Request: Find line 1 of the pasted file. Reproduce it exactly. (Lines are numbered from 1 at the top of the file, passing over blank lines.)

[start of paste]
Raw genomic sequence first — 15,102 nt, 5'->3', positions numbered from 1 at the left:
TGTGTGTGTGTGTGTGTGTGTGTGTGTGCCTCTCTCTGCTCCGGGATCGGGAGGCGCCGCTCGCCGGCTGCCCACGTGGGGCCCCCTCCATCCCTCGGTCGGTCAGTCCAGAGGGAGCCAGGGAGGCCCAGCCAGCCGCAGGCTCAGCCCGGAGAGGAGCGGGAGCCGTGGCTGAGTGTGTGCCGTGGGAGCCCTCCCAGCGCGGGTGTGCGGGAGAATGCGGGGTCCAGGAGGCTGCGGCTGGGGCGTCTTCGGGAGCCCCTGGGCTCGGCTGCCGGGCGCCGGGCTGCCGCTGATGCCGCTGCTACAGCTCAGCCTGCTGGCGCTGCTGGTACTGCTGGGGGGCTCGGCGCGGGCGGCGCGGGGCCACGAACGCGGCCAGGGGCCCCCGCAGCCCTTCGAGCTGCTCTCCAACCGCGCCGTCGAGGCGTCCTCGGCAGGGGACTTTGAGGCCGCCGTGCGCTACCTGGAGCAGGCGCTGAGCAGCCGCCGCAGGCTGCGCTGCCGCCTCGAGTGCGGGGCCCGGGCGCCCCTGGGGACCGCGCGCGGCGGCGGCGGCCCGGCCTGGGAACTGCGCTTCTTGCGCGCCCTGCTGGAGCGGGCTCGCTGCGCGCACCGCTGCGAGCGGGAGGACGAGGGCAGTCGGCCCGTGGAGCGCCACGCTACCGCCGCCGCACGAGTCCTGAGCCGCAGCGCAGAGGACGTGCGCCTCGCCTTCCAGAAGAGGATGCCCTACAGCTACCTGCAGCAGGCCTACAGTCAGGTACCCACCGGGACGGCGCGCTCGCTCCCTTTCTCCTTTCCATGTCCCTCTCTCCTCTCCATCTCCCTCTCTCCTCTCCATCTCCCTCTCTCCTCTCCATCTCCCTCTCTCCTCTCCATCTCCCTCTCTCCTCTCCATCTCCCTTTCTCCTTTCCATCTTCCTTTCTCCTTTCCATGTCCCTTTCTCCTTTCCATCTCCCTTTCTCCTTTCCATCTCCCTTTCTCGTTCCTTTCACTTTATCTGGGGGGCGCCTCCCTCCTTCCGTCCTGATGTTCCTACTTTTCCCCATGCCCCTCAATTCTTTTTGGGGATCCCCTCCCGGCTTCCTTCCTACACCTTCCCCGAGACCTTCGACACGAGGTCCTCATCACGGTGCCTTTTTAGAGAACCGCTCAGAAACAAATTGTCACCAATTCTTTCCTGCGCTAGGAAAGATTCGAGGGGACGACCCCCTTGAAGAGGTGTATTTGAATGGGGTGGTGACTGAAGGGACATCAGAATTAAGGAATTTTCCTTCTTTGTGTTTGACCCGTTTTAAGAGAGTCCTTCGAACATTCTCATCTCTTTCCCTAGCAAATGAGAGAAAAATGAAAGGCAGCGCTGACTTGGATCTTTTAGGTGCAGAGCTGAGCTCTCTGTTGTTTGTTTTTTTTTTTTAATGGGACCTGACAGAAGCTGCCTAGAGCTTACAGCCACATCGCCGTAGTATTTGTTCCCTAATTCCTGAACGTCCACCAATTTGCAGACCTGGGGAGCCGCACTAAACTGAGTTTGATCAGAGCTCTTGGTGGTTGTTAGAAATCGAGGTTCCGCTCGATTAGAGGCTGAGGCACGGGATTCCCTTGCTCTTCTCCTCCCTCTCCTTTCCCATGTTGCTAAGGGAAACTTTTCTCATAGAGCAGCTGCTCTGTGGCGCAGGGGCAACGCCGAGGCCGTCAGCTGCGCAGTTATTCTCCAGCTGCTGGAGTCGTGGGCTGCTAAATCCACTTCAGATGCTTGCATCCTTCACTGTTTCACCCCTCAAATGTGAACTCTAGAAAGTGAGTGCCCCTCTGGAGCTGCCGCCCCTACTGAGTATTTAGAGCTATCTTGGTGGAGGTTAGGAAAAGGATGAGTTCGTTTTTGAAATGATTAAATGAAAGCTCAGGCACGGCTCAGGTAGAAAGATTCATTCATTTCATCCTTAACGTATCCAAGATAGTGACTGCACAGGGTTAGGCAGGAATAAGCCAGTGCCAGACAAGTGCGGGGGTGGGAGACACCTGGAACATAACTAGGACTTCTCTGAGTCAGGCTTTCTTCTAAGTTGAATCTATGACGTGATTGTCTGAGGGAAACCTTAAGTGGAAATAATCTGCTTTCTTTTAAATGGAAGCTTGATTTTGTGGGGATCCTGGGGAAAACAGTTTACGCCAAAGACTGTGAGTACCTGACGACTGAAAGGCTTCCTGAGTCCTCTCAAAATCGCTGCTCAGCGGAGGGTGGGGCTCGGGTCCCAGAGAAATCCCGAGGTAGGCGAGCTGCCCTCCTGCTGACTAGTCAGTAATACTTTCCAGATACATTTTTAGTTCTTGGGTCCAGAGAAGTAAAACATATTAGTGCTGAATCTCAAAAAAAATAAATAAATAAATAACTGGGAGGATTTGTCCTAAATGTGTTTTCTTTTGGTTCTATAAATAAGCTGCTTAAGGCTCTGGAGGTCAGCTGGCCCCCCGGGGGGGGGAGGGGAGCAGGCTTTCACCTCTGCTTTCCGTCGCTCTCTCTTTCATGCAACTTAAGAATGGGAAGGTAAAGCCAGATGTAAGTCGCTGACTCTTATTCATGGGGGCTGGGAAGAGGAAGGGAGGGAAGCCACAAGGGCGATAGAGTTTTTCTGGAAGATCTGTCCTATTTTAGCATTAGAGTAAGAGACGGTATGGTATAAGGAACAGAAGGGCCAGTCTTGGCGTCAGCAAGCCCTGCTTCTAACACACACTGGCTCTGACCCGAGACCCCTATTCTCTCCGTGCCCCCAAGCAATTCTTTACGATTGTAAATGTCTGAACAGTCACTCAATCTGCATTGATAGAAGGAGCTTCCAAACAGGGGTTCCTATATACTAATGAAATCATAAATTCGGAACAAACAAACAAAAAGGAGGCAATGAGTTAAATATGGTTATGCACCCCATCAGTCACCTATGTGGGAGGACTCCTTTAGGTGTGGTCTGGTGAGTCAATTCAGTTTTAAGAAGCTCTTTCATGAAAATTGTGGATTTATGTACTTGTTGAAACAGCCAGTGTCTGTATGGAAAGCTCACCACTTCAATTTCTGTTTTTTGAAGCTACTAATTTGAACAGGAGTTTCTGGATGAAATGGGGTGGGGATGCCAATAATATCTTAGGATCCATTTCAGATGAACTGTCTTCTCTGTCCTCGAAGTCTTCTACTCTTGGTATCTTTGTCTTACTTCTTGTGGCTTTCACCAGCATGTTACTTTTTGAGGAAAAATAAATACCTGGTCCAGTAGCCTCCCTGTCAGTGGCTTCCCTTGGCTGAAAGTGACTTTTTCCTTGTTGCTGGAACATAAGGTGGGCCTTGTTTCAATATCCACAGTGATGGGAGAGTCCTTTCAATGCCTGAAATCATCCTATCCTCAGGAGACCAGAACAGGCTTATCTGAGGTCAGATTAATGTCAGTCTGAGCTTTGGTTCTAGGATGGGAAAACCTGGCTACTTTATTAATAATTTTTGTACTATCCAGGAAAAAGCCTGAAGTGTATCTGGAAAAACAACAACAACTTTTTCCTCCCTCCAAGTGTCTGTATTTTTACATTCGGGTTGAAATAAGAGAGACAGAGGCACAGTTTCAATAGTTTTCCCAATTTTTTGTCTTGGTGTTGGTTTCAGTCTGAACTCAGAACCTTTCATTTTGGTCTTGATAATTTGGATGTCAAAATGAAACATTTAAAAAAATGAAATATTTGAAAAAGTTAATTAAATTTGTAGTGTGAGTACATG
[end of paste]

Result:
Raw genomic sequence first — 15,102 nt, 5'->3', positions numbered from 1 at the left: